bounding brokenness

The sheer pain of platform-specific code

So I submitted a patch to bug 436880, with some innocuous-looking tests. There were a couple of fixes needed to make the test work (and in general), but nothing major. All the tests passed on my Windows build like a charm. All was well, until Standard8 tried out the test on his Mac and found that it failed with:
###!!! ASSERTION: You can't dereference a NULL nsCOMPtr with operator->()
Yes, a null pointer. After some initial shots in the dark (Time gaps before the next test? Line endings?), it was time for some debugging. It later turned out that when an instruction was given for multiple messages to be moved or copied, only the first one was actually being copied. As any further messages were not copied at all, we got a null pointer when we tried to retrieve them. It was utterly surprising for me to see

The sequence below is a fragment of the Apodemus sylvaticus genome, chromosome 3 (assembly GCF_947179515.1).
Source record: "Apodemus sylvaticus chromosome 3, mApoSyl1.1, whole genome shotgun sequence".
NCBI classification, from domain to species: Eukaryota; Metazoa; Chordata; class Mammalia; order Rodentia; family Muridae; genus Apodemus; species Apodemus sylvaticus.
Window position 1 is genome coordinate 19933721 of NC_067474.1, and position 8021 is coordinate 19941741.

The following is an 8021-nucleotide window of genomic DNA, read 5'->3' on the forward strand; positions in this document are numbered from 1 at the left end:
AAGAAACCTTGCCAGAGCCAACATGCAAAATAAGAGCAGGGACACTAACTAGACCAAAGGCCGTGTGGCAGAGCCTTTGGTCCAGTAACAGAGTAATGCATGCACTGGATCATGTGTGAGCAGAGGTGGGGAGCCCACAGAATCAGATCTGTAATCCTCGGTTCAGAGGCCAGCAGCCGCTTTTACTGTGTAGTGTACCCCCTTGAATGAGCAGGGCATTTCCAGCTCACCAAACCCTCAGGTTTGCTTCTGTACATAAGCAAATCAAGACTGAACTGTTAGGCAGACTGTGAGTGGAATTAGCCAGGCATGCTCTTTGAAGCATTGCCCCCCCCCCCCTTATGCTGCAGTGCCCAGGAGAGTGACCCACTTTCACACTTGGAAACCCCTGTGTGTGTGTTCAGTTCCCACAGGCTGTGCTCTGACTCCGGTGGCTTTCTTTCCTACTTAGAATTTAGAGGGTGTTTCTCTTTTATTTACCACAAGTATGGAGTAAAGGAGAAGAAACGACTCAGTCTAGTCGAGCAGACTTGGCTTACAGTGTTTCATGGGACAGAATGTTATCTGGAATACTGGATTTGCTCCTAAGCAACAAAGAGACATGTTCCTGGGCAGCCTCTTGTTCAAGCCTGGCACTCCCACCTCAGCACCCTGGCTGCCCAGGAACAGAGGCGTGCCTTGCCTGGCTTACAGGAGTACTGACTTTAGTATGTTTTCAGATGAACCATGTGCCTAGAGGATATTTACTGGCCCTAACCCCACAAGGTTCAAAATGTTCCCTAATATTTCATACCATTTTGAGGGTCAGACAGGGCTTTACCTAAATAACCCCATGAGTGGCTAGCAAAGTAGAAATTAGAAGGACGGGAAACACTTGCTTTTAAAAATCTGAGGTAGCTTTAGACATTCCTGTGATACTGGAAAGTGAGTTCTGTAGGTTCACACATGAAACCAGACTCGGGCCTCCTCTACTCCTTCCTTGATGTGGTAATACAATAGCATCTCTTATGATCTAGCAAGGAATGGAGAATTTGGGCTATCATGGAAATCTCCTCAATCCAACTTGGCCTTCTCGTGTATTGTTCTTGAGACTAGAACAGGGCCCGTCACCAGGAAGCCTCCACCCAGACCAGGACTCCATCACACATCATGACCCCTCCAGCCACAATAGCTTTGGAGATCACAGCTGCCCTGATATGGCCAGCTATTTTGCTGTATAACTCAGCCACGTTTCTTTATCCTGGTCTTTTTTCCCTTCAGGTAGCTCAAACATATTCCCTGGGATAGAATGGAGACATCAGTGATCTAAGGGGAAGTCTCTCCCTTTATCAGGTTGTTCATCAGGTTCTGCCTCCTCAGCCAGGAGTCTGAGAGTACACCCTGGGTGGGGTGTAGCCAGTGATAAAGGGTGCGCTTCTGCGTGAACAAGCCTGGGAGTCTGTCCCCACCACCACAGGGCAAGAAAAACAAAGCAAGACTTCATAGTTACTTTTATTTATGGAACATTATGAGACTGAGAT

1. such a problem being platform dependent.
  2. such a basic operation having trouble – except for the fact that this only happened in tests. (Don’t worry Mac Thunderbird users – your messages are safe ;) )
  3. the problem happening only when multiple messages were moved or copied in one go.
I filed bug 439925 regarding this. One major problem was that I don’t have a Mac to test on – so all I could do was ask Mac users to run different tests with debugging information. (Thank you once again, Jeff and Standard8, for your valuable time.) Finally, this Monday, David Bienvenu had some time to debug this on his Mac. He found that while copying messages from data files into a mail folder, the “folder” of the message object wasn’t being set properly on OS X. (It was, on Windows). When multiple copies were done, we were sending the first message’s source folder ourselves, but subsequent copies were using the “folder” set in the message object. Now, why exactly wasn’t the folder being set properly? David explains it best. Lesson: Bad things can happen with non-normalized paths. (Non-normalized paths are paths that are something like foo/bar/baz/../../quux. Ideally, this path should have simply been foo/quux. Most of the time, both are equivalent. When they are not, as in this case on OS X, bad things happen.) The fix was simple, just one line long. All’s (finally) well again with the world. It isn’t. Again, this happens on OS X but not on Windows. Bah. Seems like I’ll go through this all over again. :(